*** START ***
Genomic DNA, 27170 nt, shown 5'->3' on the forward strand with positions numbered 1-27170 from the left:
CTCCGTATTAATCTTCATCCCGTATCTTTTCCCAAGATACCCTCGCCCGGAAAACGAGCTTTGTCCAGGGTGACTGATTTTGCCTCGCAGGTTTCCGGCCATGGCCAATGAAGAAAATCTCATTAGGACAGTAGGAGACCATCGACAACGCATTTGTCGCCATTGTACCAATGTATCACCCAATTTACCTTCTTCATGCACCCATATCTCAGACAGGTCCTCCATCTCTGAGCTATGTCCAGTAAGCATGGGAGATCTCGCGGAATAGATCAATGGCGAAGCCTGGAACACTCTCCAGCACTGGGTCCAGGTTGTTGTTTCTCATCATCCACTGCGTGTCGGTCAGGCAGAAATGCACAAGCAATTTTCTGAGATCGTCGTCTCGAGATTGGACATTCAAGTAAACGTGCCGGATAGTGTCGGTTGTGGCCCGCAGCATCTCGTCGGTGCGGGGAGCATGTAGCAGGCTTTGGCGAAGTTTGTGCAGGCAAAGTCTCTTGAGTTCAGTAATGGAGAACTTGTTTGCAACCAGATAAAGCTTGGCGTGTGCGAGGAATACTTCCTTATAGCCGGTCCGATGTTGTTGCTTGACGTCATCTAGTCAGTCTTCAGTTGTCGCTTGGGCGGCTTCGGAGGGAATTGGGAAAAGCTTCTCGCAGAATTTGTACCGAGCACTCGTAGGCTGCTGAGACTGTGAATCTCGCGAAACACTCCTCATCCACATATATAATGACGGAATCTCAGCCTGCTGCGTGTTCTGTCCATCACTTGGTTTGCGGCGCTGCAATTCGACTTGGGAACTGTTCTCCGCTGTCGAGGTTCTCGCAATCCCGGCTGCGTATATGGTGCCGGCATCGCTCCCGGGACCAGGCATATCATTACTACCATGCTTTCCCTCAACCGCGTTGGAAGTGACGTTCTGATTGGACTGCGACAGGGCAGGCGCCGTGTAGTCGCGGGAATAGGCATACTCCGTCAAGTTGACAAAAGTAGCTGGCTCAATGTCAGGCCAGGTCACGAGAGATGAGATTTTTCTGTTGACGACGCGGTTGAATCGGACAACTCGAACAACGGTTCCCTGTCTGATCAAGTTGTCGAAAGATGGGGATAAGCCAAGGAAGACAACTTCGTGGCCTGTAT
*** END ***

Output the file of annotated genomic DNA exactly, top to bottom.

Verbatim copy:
Genomic DNA, 27170 nt, shown 5'->3' on the forward strand with positions numbered 1-27170 from the left:
CTCCGTATTAATCTTCATCCCGTATCTTTTCCCAAGATACCCTCGCCCGGAAAACGAGCTTTGTCCAGGGTGACTGATTTTGCCTCGCAGGTTTCCGGCCATGGCCAATGAAGAAAATCTCATTAGGACAGTAGGAGACCATCGACAACGCATTTGTCGCCATTGTACCAATGTATCACCCAATTTACCTTCTTCATGCACCCATATCTCAGACAGGTCCTCCATCTCTGAGCTATGTCCAGTAAGCATGGGAGATCTCGCGGAATAGATCAATGGCGAAGCCTGGAACACTCTCCAGCACTGGGTCCAGGTTGTTGTTTCTCATCATCCACTGCGTGTCGGTCAGGCAGAAATGCACAAGCAATTTTCTGAGATCGTCGTCTCGAGATTGGACATTCAAGTAAACGTGCCGGATAGTGTCGGTTGTGGCCCGCAGCATCTCGTCGGTGCGGGGAGCATGTAGCAGGCTTTGGCGAAGTTTGTGCAGGCAAAGTCTCTTGAGTTCAGTAATGGAGAACTTGTTTGCAACCAGATAAAGCTTGGCGTGTGCGAGGAATACTTCCTTATAGCCGGTCCGATGTTGTTGCTTGACGTCATCTAGTCAGTCTTCAGTTGTCGCTTGGGCGGCTTCGGAGGGAATTGGGAAAAGCTTCTCGCAGAATTTGTACCGAGCACTCGTAGGCTGCTGAGACTGTGAATCTCGCGAAACACTCCTCATCCACATATATAATGACGGAATCTCAGCCTGCTGCGTGTTCTGTCCATCACTTGGTTTGCGGCGCTGCAATTCGACTTGGGAACTGTTCTCCGCTGTCGAGGTTCTCGCAATCCCGGCTGCGTATATGGTGCCGGCATCGCTCCCGGGACCAGGCATATCATTACTACCATGCTTTCCCTCAACCGCGTTGGAAGTGACGTTCTGATTGGACTGCGACAGGGCAGGCGCCGTGTAGTCGCGGGAATAGGCATACTCCGTCAAGTTGACAAAAGTAGCTGGCTCAATGTCAGGCCAGGTCACGAGAGATGAGATTTTTCTGTTGACGACGCGGTTGAATCGGACAACTCGAACAACGGTTCCCTGTCTGATCAAGTTGTCGAAAGATGGGGATAAGCCAAGGAAGACAACTTCGTGGCCTGTAT